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    Oscar-winning British filmmaker and artist Steve McQueen (12 Years a Slave) reimagines one of history’s most controversial acts of political defiance in Hunger, now streaming on the Criterion Channel on FilmStruck. This unforgettable film chronicles the struggle of incarcerated twenty-seven-year-old Irish Republican Army member Bobby Sands, who went on a hunger strike to protest the British government’s refusal to recognize him and his fellow IRA inmates as political prisoners. Featuring an intense performance by Michael Fassbender, this remarkable debut feature is an unflinching, intensely experiential depiction of what a human being is willing to endure to be heard. Watch it in its full Criterion edition, which includes interviews with McQueen and Fassbender, a short documentary on the making of the film, and more.

    Also up this week: two chilling explorations of maternity and its trials, a stellar adaptation of a John le Carré classic, a conversation between two of American independent cinema’s most exciting voices, and a spotlight on Vivien Leigh.

    If you haven’t tried out FilmStruck, sign up now for your free 14-day trial. And if you’re a student, find out about our special academic discount!

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    Tuesday’s Short + Feature: Swallowed and The Brood

    This weekend, prepare to be unnerved by two films that milk horror from the physical and emotional challenges of motherhood. A young mom finds herself possessed by eerie trances and uncontrollable impulses in dancer-filmmaker Lily Baldwin’s Swallowed, made as part of the dream-inspired omnibus Collective: Unconscious (2016). And David Cronenberg’s The Brood (1979) sets a mother’s rage loose on her daughter, taking the director’s obsession with bodily and psychological carnage to bloodcurdling extremes.


    *****


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    The Spy Who Came in from the Cold: Criterion Collection Edition #452

    The best-selling novel by John le Carré, about a Cold War spy on one final dangerous mission in East Germany, is transmuted by director Martin Ritt into a film every bit as precise and ruthless as the book. Richard Burton is superb as Alec Leamas, whose relationship with the beautiful librarian Nan, played by Claire Bloom, puts his assignment in jeopardy. The Spy Who Came in from the Cold is a hard-edged and tragic thriller, suffused with the political and social consciousness that defined Ritt’s career. SUPPLEMENTAL FEATURES: an exclusive, wide-ranging interview with le Carré; a selected-scene commentary featuring director of photography Oswald Morris; an audio conversation from 1985 between director Martin Ritt and film historian Patrick McGilligan; and a trailer.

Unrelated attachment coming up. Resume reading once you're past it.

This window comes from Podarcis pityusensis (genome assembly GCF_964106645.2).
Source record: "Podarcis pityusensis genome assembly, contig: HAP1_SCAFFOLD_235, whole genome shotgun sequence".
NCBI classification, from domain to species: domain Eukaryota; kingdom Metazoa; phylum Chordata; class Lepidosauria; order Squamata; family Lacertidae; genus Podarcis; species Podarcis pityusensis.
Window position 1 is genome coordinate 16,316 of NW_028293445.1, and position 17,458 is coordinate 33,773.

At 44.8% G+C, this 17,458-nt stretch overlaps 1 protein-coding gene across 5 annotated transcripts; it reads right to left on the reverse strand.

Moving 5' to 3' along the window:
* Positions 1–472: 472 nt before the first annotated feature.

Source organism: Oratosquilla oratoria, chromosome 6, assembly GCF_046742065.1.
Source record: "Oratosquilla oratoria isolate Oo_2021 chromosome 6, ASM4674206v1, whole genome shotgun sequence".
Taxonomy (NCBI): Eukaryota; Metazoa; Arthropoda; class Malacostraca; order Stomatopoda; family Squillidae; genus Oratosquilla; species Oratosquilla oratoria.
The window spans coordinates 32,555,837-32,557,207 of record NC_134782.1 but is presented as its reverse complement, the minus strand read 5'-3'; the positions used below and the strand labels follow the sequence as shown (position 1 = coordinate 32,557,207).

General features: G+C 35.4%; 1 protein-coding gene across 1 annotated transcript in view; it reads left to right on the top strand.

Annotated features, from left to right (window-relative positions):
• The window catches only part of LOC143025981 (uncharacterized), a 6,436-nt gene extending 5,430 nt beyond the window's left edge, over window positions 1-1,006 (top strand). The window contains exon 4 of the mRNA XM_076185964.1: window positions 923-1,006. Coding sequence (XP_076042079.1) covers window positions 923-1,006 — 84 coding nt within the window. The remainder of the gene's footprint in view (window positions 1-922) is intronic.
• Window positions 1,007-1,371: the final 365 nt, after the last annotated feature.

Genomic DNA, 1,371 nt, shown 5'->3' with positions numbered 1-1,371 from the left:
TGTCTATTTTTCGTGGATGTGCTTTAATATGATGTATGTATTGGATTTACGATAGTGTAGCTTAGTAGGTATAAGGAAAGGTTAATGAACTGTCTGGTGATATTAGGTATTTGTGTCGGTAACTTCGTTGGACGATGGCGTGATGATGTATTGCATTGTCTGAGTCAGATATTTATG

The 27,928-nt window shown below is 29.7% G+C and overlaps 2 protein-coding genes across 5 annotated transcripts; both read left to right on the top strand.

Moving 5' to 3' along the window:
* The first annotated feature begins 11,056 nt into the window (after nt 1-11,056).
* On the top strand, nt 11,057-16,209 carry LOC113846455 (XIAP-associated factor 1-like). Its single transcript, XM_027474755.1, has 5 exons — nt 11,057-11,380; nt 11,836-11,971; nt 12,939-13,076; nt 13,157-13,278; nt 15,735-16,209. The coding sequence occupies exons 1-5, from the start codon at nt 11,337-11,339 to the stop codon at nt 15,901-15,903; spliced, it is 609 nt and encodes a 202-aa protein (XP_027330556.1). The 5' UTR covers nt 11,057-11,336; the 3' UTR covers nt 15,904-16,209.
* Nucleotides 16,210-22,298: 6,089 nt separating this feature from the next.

*****


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    Masterclass: Alex Ross Perry and Robert Greene on Big Ideas and Small Budgets

    Known for his piercingly intelligent, stylistically ambitious explorations of alienation and misanthropy, independent filmmaker Alex Ross Perry has been busy at work on two projects: the soon-to-be-released Golden Exits and a live-action take on Winnie-the-Pooh. While Perry was editing his latest film in Columbia, Missouri, with his frequent collaborator editor-director Robert Greene (Kate Plays Christine and Actress), the two sat down at the city’s Ragtag Cinema for a conversation about Perry’s career. For the second installment of our Masterclass series, we’re presenting their candid discussion, in which Greene gets Perry to open up about bringing ambitious ideas to the big screen on a shoestring budget. Watch video of the complete event, and catch our limited engagements of Perry’s first three features: Impolex, The Color Wheel, and Listen Up Philip.


    *****


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    Friday Night Double Feature: That Hamilton Woman and Anna Karenina

    The luminous Vivien Leigh takes the lead in these two lavishly mounted period dramas. In Alexander Korda’s 1941 That Hamilton Woman—reportedly Winston Churchill’s favorite movie—she is transported back to the Napoleonic Wars, injecting glamour and intrigue into the story of an ambassador’s wife who has a scandalous affair with a British Royal Navy officer (played by Leigh’s real-life husband, Laurence Olivier). And in Julien Duvivier’s 1948 adaptation of Tolstoy’s Anna Karenina, she embodies the tragic dimensions of the book’s iconic heroine, a married woman who falls into a fateful romance with a count.

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